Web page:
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If you drive a car that was built in the last couple of years, there’s a very good chance that it’s got a little black box tucked away somewhere, keeping an electronic eye on you. These devices are called Electronic Data Recorders (EDRs), and according to the US National Highway Traffic Safety Administration, up to 90% of cars built in 2004 included an EDR of some kind. The idea of an EDR is to store information about the vehicle’s status and the driver’s actions in the last few seconds before an accident.
Every automaker’s EDR collects different data, but most save information such as vehicle speed, braking pressure, signal usage, headlights status, and whether occupants are wearing their seat belts. Increasingly, the data collected by EDRs is being used by police and insurance companies in accident investigations, and a number of people have had serious charges leveled against them based on data taken from their vehicle’s EDR.
In Texas, a 77-year-old woman blamed her car when she drove through a post office window and killed one of the people inside; her car’s EDR indicated the fault of the driver, and the data was used by the victim’s family in a wrongful-death suit. In a similar case, a driver involved in an accident which was fatal to the other party blamed the other driver for the excessive speed… but his own vehicle’s EDR reported his speed at 80mph in a 50mph zone.
This sort of EDR can be a good thing, in theory. It adds impartial, attentive witnesses to traffic accidents, and prevents the unscrupulous from lying their way out of responsibility. It also only records the last few seconds before an accident, alleviating privacy concerns. But in more than one instance, the data recorded by EDRs has been proven highly inaccurate, throwing their reliability into question. There is also the ever-growing concern that future EDRs will record longer-term data, which can be abused by corporations and governments, eroding an individual’s privacy. The harmless little black box of today may evolve into a GPS-enabled babysitter that monitors your every move and wirelessly tattles on you, inviting traffic citations and insurance rate increases whenever it thinks you’ve done something wrong… and there will be very little recourse when the accuser is your own automobile.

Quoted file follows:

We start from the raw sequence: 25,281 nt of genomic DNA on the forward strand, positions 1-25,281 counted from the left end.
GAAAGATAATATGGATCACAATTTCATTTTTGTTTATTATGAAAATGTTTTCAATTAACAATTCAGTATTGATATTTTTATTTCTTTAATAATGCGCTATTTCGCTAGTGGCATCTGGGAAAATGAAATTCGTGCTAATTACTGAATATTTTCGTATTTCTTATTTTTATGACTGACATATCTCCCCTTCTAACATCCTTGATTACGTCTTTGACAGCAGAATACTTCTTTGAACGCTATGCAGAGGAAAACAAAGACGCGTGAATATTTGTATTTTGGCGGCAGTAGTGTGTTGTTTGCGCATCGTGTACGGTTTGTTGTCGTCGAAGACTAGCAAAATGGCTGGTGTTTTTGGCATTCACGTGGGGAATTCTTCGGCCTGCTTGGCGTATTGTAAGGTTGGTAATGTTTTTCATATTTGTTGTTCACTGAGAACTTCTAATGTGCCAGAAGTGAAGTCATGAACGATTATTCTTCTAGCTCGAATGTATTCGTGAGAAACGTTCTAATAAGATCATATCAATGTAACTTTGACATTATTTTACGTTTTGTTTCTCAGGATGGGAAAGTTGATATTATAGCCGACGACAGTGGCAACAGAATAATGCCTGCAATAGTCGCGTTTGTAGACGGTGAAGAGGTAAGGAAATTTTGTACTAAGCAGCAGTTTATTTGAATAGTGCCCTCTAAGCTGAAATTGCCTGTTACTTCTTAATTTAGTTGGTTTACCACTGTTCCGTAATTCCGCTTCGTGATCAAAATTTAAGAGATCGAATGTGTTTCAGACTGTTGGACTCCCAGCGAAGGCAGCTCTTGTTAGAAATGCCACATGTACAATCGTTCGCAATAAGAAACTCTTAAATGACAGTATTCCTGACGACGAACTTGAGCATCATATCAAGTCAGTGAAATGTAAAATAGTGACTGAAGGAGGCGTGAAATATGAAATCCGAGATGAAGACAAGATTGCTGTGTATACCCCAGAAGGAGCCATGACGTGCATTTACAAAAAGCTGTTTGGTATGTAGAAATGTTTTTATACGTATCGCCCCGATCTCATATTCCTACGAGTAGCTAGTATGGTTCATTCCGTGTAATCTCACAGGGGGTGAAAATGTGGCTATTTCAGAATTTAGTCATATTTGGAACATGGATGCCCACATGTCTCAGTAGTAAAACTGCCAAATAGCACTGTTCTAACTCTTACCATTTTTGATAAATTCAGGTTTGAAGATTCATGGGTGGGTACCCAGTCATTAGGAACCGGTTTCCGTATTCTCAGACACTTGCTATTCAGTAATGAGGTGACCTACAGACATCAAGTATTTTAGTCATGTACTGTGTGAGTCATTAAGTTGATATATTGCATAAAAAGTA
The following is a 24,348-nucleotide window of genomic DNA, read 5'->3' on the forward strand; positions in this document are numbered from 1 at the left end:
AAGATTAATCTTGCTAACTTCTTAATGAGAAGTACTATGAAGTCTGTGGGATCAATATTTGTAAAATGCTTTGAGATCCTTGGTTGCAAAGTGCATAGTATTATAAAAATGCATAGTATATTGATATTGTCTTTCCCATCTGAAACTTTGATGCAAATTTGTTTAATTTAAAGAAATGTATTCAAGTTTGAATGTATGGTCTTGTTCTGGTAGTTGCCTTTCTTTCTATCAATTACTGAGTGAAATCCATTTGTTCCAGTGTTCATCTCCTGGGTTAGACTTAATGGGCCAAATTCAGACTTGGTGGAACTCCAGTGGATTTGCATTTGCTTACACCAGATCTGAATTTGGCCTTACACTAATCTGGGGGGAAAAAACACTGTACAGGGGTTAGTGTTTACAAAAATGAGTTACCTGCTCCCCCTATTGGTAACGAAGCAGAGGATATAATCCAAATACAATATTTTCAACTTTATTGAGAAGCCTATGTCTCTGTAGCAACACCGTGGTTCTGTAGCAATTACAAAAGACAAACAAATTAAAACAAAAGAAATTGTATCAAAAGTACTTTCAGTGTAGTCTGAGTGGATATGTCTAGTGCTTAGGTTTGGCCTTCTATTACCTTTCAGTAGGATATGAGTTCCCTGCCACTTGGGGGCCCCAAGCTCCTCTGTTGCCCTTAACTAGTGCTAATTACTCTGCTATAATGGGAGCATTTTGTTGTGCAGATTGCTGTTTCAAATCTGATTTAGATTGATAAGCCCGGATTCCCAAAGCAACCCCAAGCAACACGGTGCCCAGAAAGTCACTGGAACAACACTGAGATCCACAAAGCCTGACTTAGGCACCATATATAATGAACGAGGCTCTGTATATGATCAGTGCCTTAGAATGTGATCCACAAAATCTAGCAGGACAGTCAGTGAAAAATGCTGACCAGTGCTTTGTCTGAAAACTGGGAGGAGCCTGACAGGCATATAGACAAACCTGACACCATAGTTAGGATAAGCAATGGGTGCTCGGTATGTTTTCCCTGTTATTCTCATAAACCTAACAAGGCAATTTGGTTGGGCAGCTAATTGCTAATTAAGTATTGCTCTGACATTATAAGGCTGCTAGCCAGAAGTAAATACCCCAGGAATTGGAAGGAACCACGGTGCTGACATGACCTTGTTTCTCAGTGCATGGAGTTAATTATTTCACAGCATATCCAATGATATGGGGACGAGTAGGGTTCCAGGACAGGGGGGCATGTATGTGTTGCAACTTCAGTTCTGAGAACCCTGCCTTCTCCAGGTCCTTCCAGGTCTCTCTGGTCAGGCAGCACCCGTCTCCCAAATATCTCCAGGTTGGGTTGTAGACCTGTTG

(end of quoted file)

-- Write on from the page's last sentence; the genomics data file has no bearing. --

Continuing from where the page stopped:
Too far fetched? Perhaps not. In 2001, some rental car companies started issuing fines to drivers when the GPS-equipped vehicles detected that the driver had exceeded the speed limit. And just last year, several insurance companies stared pilot programs where some customers were invited to connect special GPS-friendly EDR monitors to their cars. These units send data about driving habits back to the insurance company, directly affecting a driver’s rates. Naturally, drivers operating under such scrutiny are motivated to drive more safely to win the best rebate possible, but some of the devices also keep track of when and where any driving takes place, and includes that data in their rate calculations… so if one drives through a bad part of town or during rush hour, it could make one’s rates go up that month.
True, insurance companies can’t require that all drivers connect monitoring equipment to their automobiles, which means that anyone willing to fork out the non-discounted rate can continue to drive without big brother looking over their shoulder. But once these monitors become commonplace, how long will it be until the “non-discounted” rate is increased to a point well beyond the budget of the average driver? It’s very possible that only the wealthy will be able to afford privacy in the future.
The financially troubled are already getting the short end of the stick in automotive monitoring. There is a growing popularity among car dealerships to install GPS-equipped “On Time” black boxes in a purchased vehicle when the buyer’s credit is less than perfect. This unit, marketed by Payment Protection Systems Inc., sits on the dashboard and informs the driver when their car payment is late. More than four days late, and the car will be prevented from starting until payment is made. Once the car is completely paid off, the owner can have the device removed.
Of course the government also has an active interest in using GPS to follow the movements of citizens. Some states are now considering mandatory GPS units on all cars to allow for mileage-based taxes instead of (or in addition to) tradition per-gallon taxes. Reportedly, they can’t rely on odometer readings for fear that odometers might be tampered with… and they want the option to vary the tax depending on when and where an individual drives.
When a GPS unit is connected to a car, it becomes a trivial matter to store a record of everyplace the driver goes. Some systems will even allow a driver’s location to be tracked in real-time. Do we really need a virtual backseat driver in every vehicle, watching our every move? A GPS unit can be highly useful in an automobile when it reports to the driver; not when it transmits a detailed map of our movements to whomever we must answer to. It seems that 1984 is still on its way, it’s just going to be a few decades later than anticipated.